Author: Juliet Wilson

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Wednesday, October 10th, 2012 at 8:22 pm
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Nature

Autumn’s Glorious Colours Across Edinburgh

Although it’s always sad to see summer end (specially in a year which barely saw that season start!), autumn brings its own pleasures in the form of spectacular leaf colours.

Cherry trees are often amongst the first trees to turn, their leaves becoming vibrant deep oranges and reds. They make a nice contrast to the birches, which also turn early, but in their case, becoming bright golden shades.

Rowan trees (also known as mountain ash) are particularly colourful at this time of year, not only do their leaves turn a lovely shade of red, they also have beautifully bright berries. You’ve probably seen rowan trees with red berries, but did you know individual rowan trees have different coloured berries? I’ve seen red, orange, yellow, white and two shades of pink. Rowan berries, along with may other berries including the beautifully red (and dangerously poisonous) yew berries, are not edible by human beings though many birds enjoy eating them and you can use them to make jellies. Other berries, fruits and nuts are edible, but check a good foraging guide before picking anything.

As well as the wonderful colourful displays that the trees give at this time of the year, there are many other things to look out for in nature just now. Fungi of many different species can be found all through the year, but autumn is the time when they are most visible. Look out for shaggy ink caps appearing in fields, bracket fungi on dying trees and a variety of fungi appearing in the undergrowth. Some species of fungi (such as chanterelles and ceps) are edible, but others are inedible and some are poisonous, so don’t go foraging for fungi unless you really know what you’re doing.

Autumn is also the time when migrant birds that have spent the summer with us leave for their wintering grounds in Africa. Swifts left in August, but swallows and house martins may hang around until mid October. As the summer visitors leave, they are replaced by winter visitors. Geese and many wading birds fly in from their breeding grounds in the north, while inland areas play host to winter thrushes (redwings and fieldfares). Also keep an eye on the blackbirds! This is a species that is with us all year, but in autumn they’re joined by birds from Scandinavia. The visitors can be identified by their beaks which are black instead of the more familiar bright yellow. A particularly charismatic winter visitor that also flies in from Scandinavia is the waxwing. These birds may arrive in large numbers in cold winters and can be found eating rowan berries, even in supermarket car-parks, so keep an eye out for them when you’re doing the shopping!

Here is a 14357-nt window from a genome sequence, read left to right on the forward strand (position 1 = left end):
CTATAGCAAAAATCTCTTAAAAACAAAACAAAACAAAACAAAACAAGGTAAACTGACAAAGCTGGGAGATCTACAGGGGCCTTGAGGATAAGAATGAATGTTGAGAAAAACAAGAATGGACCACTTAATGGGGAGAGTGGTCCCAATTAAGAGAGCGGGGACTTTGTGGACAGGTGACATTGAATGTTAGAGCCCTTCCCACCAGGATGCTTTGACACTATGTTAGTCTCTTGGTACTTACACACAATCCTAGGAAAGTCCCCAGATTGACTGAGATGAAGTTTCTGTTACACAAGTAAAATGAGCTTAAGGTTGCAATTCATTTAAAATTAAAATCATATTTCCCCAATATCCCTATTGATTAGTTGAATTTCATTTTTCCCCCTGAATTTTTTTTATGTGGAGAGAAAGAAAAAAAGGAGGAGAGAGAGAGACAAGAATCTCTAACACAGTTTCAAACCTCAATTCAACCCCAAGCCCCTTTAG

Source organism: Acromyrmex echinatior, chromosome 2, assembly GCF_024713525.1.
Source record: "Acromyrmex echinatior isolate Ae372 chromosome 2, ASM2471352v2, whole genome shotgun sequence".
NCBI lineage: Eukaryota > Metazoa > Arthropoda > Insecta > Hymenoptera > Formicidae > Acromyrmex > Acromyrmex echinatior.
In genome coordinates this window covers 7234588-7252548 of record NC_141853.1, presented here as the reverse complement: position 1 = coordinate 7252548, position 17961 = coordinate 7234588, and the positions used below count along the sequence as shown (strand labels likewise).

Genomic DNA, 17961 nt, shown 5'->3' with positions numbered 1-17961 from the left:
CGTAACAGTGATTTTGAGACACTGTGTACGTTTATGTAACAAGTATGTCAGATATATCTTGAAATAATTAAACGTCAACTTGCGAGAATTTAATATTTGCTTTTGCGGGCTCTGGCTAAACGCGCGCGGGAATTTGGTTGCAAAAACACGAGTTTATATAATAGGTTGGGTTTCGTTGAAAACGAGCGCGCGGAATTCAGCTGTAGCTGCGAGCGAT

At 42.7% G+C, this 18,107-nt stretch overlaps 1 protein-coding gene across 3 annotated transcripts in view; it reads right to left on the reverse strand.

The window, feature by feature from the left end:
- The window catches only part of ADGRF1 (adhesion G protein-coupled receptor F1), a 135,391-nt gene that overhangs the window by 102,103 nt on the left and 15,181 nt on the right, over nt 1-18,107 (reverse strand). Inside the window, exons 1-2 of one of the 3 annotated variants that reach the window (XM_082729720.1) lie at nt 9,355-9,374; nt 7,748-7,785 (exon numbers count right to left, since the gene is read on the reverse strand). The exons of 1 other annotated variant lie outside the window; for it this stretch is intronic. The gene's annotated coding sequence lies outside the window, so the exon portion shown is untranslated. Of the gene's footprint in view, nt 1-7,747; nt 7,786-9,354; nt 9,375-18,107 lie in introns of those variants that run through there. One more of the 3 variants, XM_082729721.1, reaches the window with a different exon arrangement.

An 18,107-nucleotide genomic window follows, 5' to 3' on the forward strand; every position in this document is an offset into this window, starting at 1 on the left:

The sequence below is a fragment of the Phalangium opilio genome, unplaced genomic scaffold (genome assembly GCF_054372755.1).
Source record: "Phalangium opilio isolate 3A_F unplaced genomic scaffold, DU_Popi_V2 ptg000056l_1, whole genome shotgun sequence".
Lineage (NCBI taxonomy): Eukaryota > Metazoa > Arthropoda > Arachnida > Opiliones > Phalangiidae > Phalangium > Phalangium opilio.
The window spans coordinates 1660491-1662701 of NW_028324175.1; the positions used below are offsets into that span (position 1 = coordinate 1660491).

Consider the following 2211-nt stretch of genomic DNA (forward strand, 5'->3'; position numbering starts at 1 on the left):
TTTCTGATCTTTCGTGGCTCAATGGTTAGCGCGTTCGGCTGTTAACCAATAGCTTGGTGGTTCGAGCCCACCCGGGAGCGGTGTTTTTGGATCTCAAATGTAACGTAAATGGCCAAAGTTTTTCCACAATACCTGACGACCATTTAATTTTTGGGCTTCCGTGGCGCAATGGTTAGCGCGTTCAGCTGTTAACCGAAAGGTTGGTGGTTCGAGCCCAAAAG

Edinburgh is full of places to enjoy the sights and sounds of autumn, here are just some ideas:

Corstorphine Hill is a particularly good place to find edible fungi and also offers stunning autumn colours and good chances to see winter thrushes.

If you’re looking for a nice wooded riverside walk there’s Hermitage of Braid or Colinton and Craiglockart Dells alongside the Water of Leith.

Cramond and Musselburgh are two places that are particularly good for birdwatching at this time of year. Both are great for seeing winter wading birds and Musselburgh also offers food opportunities for seeing snow buntings.

You can find out more about the tree species mentioned in this article in the Woodland Trust’s online guide to British Trees: http://www.british-trees.com/treeguide.

You can find out more about the bird species mentioned in this article in the RSPB’s online guide:http://www.rspb.org.uk/wildlife/birdguide/

You can find out more about fungi, edible and poisonous here: http://www.foragingguide.com/

For general advice and information about foraging, visit http://www.forestharvest.org.uk/home.htm

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2 Responses to “Autumn’s Glorious Colours Across Edinburgh”

  1. Marianne Wheelaghan (@MWheelaghan) Says:

    Thanks for a lovely piece and helpful links. I love autumn too 🙂

  2. Lorne Daniel Says:

    It’s interesting to hear about these transitions, Juliet, and compare them to those in my experience (western Canada). One similarity is the waxwing flocks and the mountain ash berries – they descend on a tree and strip it bare in minutes.

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